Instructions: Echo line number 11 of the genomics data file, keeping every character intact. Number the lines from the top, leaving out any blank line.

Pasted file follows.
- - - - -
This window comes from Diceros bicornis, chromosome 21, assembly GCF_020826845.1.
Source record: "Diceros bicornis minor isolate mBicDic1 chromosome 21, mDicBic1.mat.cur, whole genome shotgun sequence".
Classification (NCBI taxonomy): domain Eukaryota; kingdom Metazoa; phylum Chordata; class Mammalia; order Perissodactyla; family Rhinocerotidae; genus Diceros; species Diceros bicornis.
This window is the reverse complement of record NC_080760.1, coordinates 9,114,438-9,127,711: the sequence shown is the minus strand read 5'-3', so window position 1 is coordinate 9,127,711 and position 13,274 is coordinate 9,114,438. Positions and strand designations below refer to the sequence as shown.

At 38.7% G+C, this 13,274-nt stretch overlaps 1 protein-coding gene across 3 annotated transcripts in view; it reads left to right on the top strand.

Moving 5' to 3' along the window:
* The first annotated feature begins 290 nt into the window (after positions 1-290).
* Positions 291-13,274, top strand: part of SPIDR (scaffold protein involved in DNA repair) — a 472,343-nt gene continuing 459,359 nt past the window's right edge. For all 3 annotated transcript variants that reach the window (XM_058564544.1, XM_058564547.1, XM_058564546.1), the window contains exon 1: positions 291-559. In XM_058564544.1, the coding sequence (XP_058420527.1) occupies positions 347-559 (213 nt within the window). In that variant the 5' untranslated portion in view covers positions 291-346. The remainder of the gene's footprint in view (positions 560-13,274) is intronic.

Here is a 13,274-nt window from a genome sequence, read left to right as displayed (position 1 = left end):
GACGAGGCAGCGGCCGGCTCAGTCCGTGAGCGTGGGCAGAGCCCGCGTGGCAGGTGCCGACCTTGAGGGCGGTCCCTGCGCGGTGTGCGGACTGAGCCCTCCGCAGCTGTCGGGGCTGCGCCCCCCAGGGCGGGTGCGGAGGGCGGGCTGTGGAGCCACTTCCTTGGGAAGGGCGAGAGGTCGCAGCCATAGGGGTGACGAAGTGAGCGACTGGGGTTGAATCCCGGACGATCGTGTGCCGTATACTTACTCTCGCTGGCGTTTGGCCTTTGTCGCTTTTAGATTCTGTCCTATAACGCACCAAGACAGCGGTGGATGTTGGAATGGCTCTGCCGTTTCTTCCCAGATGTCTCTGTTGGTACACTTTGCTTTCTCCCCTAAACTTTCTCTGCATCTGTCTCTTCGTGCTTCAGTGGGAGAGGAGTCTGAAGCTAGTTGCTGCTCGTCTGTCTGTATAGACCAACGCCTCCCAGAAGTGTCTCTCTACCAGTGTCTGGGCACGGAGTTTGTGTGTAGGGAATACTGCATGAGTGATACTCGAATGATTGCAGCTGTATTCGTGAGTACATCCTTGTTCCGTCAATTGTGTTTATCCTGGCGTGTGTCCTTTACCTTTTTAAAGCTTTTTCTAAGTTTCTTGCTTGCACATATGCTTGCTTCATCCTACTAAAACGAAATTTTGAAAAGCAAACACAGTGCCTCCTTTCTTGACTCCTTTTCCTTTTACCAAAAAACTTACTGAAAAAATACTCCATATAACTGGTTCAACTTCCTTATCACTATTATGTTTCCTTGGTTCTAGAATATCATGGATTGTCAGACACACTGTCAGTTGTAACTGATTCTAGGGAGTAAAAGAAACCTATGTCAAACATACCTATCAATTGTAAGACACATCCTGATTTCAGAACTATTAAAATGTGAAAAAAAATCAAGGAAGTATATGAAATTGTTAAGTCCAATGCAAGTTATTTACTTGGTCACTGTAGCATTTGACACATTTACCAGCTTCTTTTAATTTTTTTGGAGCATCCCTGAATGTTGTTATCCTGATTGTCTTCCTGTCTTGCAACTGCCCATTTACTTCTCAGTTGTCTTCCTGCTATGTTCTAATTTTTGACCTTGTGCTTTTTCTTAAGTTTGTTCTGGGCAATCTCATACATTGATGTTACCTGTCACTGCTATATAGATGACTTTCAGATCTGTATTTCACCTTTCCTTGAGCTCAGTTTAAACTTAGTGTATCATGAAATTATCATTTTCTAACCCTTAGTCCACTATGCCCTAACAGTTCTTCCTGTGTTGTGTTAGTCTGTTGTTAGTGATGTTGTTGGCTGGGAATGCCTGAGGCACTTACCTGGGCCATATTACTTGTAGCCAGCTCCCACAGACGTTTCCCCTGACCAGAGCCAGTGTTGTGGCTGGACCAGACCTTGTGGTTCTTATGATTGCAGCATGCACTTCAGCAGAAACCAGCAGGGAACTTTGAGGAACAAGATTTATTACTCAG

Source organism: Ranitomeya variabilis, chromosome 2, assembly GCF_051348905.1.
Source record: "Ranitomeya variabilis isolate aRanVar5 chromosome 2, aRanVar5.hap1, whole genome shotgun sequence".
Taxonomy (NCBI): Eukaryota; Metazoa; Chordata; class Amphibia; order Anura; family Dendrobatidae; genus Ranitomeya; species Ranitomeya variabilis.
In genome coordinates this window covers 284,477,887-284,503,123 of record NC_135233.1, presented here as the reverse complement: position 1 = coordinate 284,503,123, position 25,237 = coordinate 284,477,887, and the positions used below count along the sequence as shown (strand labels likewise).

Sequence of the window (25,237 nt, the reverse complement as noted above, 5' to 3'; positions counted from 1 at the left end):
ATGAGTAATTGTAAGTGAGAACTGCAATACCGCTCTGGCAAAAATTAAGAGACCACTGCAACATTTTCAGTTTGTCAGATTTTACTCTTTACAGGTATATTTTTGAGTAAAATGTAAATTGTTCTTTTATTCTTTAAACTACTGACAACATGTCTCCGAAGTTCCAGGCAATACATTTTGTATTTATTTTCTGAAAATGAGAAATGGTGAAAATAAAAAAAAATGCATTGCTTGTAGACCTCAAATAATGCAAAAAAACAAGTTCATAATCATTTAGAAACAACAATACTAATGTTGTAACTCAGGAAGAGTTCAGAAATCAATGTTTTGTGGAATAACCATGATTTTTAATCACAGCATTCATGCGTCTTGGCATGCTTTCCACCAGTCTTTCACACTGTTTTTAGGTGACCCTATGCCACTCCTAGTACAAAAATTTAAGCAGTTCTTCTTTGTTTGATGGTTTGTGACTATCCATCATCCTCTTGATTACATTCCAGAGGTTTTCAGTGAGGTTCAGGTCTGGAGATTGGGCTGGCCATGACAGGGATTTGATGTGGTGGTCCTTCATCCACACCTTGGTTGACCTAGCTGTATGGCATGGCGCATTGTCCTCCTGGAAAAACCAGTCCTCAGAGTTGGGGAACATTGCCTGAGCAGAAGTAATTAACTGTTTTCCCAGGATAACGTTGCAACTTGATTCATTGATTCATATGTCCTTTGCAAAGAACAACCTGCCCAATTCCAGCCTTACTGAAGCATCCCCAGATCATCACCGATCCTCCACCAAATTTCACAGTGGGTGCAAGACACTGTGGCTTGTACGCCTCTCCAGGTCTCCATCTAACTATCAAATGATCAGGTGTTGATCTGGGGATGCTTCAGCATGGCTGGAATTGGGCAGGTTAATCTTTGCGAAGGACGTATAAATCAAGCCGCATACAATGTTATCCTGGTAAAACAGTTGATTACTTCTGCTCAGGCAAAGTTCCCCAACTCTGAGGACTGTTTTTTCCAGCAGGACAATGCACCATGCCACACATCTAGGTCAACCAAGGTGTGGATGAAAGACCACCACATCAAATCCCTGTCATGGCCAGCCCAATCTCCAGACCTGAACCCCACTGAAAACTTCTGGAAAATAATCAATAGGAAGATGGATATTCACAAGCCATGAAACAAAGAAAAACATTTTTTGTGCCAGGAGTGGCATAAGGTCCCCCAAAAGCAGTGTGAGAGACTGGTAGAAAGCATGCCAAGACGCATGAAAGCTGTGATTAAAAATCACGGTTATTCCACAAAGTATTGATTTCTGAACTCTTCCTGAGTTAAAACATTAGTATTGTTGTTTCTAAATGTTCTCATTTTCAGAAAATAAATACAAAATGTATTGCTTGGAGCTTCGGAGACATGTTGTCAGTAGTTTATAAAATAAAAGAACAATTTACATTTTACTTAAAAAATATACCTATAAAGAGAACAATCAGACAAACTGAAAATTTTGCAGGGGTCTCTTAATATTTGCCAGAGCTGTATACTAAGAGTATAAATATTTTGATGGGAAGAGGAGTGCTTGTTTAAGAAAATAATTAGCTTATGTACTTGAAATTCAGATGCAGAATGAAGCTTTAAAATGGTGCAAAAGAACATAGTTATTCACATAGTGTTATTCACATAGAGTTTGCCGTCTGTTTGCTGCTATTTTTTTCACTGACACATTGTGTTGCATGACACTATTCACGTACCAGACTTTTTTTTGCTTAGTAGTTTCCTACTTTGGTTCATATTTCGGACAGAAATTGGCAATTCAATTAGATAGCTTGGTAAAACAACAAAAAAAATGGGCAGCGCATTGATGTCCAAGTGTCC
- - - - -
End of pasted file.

Source organism: Ranitomeya variabilis, chromosome 2, assembly GCF_051348905.1.